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Oakwood is hearing from residents about comprehensive plan update
Oakwood City Hall.jpg

Relative newcomers to the Oakwood area, Mary Bach and Ruth Huelsbeck are familiar enough to know issues when they see them.

“We like the quaintness of the area,” Bach said. “We’re just concerned about losing the character, with 2,000 apartments coming in.”

“What are we going to do with all those people?” Huelsbeck said. “The streets are not ready.”

The two residents of Oakwood Springs, an active-adult community in the South Hall city, had just left a meeting where the city was getting public feedback as part of its update of the 2017 Comprehensive Plan, a state-required document that serves as a blueprint for growth through initiatives and programs.

“I am excited about the museum coming,” Bach said, referring to Interactive Neighborhood for Kids’ plans to move from Gainesville to a new museum in downtown Oakwood.

The museum would serve as the centerpiece of a downtown revitalization, which also would feature new retail stores, a new community center and farmer’s market, as well as a railroad viewing station.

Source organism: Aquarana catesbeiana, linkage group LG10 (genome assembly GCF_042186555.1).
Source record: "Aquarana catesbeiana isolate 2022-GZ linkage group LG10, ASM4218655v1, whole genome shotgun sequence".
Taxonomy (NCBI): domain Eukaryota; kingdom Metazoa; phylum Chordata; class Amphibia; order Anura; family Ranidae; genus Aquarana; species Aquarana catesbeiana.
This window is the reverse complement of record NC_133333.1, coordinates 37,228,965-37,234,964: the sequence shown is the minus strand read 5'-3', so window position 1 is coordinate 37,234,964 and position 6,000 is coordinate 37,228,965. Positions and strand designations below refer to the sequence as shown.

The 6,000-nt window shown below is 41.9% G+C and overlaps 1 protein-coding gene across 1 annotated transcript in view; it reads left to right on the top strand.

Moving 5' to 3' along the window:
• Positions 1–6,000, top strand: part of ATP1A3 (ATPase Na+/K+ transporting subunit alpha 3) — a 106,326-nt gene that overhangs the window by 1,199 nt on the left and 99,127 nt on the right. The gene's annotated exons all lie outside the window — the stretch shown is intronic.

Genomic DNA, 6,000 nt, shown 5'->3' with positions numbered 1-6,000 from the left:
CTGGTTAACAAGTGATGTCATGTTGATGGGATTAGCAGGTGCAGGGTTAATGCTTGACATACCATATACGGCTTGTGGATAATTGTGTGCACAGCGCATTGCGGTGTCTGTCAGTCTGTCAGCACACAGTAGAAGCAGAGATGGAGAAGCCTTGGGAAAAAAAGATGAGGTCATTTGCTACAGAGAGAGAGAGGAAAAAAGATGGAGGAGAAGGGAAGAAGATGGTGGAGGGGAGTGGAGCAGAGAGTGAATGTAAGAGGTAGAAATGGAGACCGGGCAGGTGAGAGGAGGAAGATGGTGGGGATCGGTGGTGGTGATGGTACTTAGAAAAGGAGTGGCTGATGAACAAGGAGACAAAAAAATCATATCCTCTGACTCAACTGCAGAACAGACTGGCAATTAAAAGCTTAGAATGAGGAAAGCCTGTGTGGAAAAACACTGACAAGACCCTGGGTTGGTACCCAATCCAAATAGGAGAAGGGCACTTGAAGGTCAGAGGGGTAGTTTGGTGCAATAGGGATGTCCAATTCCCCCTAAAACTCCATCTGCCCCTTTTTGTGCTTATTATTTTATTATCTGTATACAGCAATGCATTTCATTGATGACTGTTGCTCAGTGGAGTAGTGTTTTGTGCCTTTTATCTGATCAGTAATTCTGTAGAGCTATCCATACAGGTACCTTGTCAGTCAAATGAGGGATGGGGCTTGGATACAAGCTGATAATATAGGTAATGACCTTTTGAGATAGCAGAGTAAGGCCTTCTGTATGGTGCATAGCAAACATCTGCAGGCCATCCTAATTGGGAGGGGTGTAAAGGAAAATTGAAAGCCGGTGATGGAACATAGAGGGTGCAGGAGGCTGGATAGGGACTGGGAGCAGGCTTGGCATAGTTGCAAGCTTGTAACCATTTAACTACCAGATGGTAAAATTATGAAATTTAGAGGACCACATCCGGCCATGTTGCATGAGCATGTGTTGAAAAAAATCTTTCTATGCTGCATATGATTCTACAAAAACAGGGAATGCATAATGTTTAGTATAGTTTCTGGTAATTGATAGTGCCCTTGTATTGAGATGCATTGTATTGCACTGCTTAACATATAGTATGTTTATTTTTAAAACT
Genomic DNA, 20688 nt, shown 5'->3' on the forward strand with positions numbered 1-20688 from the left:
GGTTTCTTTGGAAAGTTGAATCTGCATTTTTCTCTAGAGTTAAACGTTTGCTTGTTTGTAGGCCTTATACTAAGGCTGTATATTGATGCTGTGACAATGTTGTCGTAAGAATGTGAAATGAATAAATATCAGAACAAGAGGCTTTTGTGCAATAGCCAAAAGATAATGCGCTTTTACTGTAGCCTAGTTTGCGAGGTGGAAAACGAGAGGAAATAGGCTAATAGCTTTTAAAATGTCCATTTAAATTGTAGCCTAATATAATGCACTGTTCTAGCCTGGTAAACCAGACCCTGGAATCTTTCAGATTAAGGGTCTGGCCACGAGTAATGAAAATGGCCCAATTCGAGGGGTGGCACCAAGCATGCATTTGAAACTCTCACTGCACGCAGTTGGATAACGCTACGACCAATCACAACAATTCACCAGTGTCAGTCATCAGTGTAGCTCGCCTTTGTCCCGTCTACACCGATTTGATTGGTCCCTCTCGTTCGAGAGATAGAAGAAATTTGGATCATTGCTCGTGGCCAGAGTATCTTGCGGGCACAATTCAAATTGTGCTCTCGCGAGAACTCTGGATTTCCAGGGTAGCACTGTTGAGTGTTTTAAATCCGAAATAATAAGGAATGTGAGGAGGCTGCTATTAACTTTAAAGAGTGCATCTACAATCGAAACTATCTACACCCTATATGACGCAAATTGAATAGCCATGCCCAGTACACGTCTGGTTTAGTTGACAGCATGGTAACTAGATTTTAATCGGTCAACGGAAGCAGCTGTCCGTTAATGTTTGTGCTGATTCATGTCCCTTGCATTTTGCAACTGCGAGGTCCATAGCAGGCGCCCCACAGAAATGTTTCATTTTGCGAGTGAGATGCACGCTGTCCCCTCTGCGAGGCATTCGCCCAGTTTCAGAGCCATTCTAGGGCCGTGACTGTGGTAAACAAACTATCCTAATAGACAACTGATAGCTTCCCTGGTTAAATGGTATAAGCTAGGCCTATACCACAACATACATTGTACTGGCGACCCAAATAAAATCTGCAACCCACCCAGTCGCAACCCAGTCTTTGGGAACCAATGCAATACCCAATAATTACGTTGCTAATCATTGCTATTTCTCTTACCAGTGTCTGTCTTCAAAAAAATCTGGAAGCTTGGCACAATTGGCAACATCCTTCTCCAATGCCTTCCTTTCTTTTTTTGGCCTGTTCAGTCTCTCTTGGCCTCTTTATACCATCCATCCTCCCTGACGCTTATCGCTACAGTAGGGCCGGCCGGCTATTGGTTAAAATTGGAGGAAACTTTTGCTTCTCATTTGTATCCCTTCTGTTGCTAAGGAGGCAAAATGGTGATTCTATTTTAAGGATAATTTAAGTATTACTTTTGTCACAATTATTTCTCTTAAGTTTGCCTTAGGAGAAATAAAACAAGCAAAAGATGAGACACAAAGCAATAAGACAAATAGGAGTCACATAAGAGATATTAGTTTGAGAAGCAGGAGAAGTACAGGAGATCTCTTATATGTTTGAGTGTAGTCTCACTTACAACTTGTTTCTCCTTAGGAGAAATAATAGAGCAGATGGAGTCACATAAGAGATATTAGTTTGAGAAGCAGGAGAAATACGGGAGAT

The city is collecting public opinions, including through an online survey, which can be found at

The plan is to present updated maps and information, such as detailed initiatives, to Oakwood City Council in May, city planner Dan Schultz said.

The updates, once approved by the council, will be sent to the Georgia Department of Community Affairs. Once the state gives its OK, the updates will come back to the council for final approval in June, Schultz said.

Growth has been a major challenge for the city, with several large developments, including a new Honda dealership and an expansion of King’s Hawaiian bakery on the City Council’s April 11 agenda alone.

Around the city, warehouses are being proposed or built, and 2,000 apartments could be “built over the next couple of years,” City Manager B.R. White has said.

“This planning process is designed to ensure that major projects and policies for the community are developed with public input,” states a press release from the city.

As part of the plan update, “there will be multiple opportunities for public input, beginning with the public forums,” according to the city.

Later meetings “will review the needs and goals for Oakwood and what the city can do in preparation for the future.”

“I think it’s important what (the city) is doing, allowing the public to come in and learn more about what the Comprehensive Plan is doing for the community and the city,” said area resident Devin Pandy, who attended the meeting with his wife Atiya.

Like Bach and Huelsbeck, “I’m still really new to the area,” Atiya Pandy said. “But I’m recognizing that a lot of this area seems to have issues with the infrastructure. I feel like there’s a smart way to build, especially when you have such a high demand that’s coming into these cities. Cities definitely need to be prepared.”

And city officials hope they’re doing just that with the updates, especially because growth is “not slowing down,” Schultz said.